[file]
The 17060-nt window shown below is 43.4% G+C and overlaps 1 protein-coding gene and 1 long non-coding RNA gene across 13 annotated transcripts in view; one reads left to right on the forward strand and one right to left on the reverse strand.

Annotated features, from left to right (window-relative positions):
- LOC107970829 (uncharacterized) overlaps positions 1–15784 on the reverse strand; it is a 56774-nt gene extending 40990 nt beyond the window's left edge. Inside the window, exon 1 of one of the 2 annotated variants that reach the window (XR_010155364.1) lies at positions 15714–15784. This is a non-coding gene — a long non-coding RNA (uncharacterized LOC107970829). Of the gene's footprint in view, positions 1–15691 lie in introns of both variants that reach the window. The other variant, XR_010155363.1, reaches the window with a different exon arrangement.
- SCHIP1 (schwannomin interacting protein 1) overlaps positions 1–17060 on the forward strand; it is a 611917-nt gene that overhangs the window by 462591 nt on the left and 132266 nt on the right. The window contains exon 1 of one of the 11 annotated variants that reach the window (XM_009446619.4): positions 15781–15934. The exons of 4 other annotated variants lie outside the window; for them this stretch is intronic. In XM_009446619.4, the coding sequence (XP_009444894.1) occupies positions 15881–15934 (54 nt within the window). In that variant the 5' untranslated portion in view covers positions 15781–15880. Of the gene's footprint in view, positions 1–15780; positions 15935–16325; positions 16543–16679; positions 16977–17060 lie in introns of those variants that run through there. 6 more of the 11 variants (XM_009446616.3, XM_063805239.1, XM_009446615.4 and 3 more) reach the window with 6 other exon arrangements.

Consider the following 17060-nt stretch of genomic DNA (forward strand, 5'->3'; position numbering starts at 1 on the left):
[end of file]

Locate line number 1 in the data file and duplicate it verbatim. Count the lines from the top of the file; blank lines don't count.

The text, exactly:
The 17060-nt window shown below is 43.4% G+C and overlaps 1 protein-coding gene and 1 long non-coding RNA gene across 13 annotated transcripts in view; one reads left to right on the forward strand and one right to left on the reverse strand.